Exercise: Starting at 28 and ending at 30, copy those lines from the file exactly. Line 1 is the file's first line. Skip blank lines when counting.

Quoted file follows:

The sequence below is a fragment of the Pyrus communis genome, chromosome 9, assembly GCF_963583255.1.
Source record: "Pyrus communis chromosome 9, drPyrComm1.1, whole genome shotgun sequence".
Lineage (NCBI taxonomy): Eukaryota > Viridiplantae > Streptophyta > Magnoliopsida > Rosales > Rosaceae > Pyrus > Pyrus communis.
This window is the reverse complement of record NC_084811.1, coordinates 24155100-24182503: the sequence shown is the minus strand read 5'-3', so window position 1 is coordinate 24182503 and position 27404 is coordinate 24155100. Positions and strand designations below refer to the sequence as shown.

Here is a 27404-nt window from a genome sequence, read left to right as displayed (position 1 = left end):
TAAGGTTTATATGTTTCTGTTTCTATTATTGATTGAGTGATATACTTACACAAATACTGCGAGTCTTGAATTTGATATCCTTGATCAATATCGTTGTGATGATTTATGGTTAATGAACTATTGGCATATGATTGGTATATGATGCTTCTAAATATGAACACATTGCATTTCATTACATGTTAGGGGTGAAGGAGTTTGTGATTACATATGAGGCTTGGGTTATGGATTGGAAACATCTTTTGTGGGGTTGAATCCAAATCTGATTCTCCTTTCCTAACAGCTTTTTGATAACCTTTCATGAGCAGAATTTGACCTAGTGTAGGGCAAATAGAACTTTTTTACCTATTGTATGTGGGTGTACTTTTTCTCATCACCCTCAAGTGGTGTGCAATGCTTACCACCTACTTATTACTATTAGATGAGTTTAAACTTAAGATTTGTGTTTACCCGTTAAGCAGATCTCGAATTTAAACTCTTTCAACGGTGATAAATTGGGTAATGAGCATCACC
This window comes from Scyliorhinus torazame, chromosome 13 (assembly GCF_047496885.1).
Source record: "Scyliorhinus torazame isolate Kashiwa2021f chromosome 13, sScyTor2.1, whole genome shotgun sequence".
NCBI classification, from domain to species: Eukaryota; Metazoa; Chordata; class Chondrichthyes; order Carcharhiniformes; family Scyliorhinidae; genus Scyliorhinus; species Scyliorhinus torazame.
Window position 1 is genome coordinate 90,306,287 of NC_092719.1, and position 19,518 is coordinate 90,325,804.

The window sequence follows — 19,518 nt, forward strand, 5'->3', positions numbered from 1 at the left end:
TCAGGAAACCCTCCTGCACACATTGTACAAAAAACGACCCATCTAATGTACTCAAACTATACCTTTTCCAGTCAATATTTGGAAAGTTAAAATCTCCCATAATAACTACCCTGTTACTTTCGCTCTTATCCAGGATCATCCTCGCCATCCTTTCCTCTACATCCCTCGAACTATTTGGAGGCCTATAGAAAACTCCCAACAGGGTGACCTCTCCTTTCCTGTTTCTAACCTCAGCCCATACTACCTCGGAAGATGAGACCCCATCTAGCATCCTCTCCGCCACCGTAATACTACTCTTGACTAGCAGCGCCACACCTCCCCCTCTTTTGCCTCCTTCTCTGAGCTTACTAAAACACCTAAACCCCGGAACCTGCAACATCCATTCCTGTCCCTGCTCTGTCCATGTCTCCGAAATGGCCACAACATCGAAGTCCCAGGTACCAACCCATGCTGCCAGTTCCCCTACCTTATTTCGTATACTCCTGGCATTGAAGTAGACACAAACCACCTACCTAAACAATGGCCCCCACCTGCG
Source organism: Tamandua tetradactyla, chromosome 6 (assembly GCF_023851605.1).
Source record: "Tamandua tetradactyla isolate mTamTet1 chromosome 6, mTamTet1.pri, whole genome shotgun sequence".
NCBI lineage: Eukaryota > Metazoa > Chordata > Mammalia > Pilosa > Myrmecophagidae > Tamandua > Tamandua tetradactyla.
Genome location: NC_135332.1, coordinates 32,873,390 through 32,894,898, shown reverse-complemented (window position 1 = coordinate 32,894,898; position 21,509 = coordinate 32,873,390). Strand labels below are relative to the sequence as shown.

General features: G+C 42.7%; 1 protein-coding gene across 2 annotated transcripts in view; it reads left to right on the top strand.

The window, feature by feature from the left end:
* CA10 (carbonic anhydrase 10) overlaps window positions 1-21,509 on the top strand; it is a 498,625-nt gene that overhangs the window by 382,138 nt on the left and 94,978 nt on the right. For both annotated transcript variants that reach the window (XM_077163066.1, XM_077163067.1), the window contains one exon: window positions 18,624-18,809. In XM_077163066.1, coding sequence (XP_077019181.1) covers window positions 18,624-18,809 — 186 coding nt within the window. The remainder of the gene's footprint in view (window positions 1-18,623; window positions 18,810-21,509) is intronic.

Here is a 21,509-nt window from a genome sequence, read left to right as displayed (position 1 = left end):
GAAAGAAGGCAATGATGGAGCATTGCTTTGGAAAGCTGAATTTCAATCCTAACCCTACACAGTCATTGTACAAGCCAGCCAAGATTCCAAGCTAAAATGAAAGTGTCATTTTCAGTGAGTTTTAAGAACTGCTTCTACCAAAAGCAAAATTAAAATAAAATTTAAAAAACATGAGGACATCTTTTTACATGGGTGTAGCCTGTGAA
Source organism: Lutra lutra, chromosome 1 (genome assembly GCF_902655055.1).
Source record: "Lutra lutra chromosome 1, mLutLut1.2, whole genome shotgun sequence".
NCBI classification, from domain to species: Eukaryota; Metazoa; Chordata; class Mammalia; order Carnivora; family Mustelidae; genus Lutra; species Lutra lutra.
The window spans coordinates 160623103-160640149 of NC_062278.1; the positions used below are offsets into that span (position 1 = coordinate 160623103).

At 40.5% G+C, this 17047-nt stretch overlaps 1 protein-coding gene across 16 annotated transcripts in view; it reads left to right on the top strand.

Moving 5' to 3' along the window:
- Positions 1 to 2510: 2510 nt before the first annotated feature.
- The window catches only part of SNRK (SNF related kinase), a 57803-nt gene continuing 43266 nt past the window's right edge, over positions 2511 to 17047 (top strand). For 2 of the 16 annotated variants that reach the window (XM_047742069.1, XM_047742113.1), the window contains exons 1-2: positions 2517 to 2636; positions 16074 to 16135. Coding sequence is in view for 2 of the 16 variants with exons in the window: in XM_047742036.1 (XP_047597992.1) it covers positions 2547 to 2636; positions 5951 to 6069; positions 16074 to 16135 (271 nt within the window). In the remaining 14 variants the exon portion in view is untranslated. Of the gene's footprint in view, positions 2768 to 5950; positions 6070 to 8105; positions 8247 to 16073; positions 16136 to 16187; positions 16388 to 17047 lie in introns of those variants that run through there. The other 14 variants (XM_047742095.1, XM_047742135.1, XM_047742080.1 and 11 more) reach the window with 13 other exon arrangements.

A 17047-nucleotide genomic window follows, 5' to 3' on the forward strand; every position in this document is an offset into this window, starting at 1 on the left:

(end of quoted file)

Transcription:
- Positions 1 to 2510: 2510 nt before the first annotated feature.
- The window catches only part of SNRK (SNF related kinase), a 57803-nt gene continuing 43266 nt past the window's right edge, over positions 2511 to 17047 (top strand). For 2 of the 16 annotated variants that reach the window (XM_047742069.1, XM_047742113.1), the window contains exons 1-2: positions 2517 to 2636; positions 16074 to 16135. Coding sequence is in view for 2 of the 16 variants with exons in the window: in XM_047742036.1 (XP_047597992.1) it covers positions 2547 to 2636; positions 5951 to 6069; positions 16074 to 16135 (271 nt within the window). In the remaining 14 variants the exon portion in view is untranslated. Of the gene's footprint in view, positions 2768 to 5950; positions 6070 to 8105; positions 8247 to 16073; positions 16136 to 16187; positions 16388 to 17047 lie in introns of those variants that run through there. The other 14 variants (XM_047742095.1, XM_047742135.1, XM_047742080.1 and 11 more) reach the window with 13 other exon arrangements.

A 17047-nucleotide genomic window follows, 5' to 3' on the forward strand; every position in this document is an offset into this window, starting at 1 on the left: